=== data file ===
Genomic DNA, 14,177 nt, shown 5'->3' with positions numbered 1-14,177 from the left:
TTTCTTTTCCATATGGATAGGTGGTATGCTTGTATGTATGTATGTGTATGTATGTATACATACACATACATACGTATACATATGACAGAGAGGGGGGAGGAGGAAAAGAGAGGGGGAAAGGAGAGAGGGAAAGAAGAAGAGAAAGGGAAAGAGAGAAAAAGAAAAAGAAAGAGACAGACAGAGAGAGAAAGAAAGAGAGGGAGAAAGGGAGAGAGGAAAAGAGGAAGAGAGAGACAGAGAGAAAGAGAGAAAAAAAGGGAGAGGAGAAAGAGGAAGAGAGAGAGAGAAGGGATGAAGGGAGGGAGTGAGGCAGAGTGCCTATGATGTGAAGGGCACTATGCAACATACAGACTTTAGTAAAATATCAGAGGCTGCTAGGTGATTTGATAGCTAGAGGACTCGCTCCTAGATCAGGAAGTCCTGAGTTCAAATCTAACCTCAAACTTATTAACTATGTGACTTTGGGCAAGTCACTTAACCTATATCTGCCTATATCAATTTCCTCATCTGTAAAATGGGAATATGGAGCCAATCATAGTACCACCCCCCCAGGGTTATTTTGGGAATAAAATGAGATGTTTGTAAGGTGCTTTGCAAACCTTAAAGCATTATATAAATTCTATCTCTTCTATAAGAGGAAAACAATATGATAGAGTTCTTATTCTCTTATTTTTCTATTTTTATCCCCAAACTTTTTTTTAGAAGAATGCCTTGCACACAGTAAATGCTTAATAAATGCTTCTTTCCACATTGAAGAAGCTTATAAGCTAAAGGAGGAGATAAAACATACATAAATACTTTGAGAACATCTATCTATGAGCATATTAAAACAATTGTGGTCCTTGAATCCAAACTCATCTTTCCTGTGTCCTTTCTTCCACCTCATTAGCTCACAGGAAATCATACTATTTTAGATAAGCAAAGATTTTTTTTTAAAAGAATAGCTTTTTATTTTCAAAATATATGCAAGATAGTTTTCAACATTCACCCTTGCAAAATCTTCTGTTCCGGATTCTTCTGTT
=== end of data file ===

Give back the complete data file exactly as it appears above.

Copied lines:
Genomic DNA, 14,177 nt, shown 5'->3' with positions numbered 1-14,177 from the left:
TTTCTTTTCCATATGGATAGGTGGTATGCTTGTATGTATGTATGTGTATGTATGTATACATACACATACATACGTATACATATGACAGAGAGGGGGGAGGAGGAAAAGAGAGGGGGAAAGGAGAGAGGGAAAGAAGAAGAGAAAGGGAAAGAGAGAAAAAGAAAAAGAAAGAGACAGACAGAGAGAGAAAGAAAGAGAGGGAGAAAGGGAGAGAGGAAAAGAGGAAGAGAGAGACAGAGAGAAAGAGAGAAAAAAAGGGAGAGGAGAAAGAGGAAGAGAGAGAGAGAAGGGATGAAGGGAGGGAGTGAGGCAGAGTGCCTATGATGTGAAGGGCACTATGCAACATACAGACTTTAGTAAAATATCAGAGGCTGCTAGGTGATTTGATAGCTAGAGGACTCGCTCCTAGATCAGGAAGTCCTGAGTTCAAATCTAACCTCAAACTTATTAACTATGTGACTTTGGGCAAGTCACTTAACCTATATCTGCCTATATCAATTTCCTCATCTGTAAAATGGGAATATGGAGCCAATCATAGTACCACCCCCCCAGGGTTATTTTGGGAATAAAATGAGATGTTTGTAAGGTGCTTTGCAAACCTTAAAGCATTATATAAATTCTATCTCTTCTATAAGAGGAAAACAATATGATAGAGTTCTTATTCTCTTATTTTTCTATTTTTATCCCCAAACTTTTTTTTAGAAGAATGCCTTGCACACAGTAAATGCTTAATAAATGCTTCTTTCCACATTGAAGAAGCTTATAAGCTAAAGGAGGAGATAAAACATACATAAATACTTTGAGAACATCTATCTATGAGCATATTAAAACAATTGTGGTCCTTGAATCCAAACTCATCTTTCCTGTGTCCTTTCTTCCACCTCATTAGCTCACAGGAAATCATACTATTTTAGATAAGCAAAGATTTTTTTTTAAAAGAATAGCTTTTTATTTTCAAAATATATGCAAGATAGTTTTCAACATTCACCCTTGCAAAATCTTCTGTTCCGGATTCTTCTGTT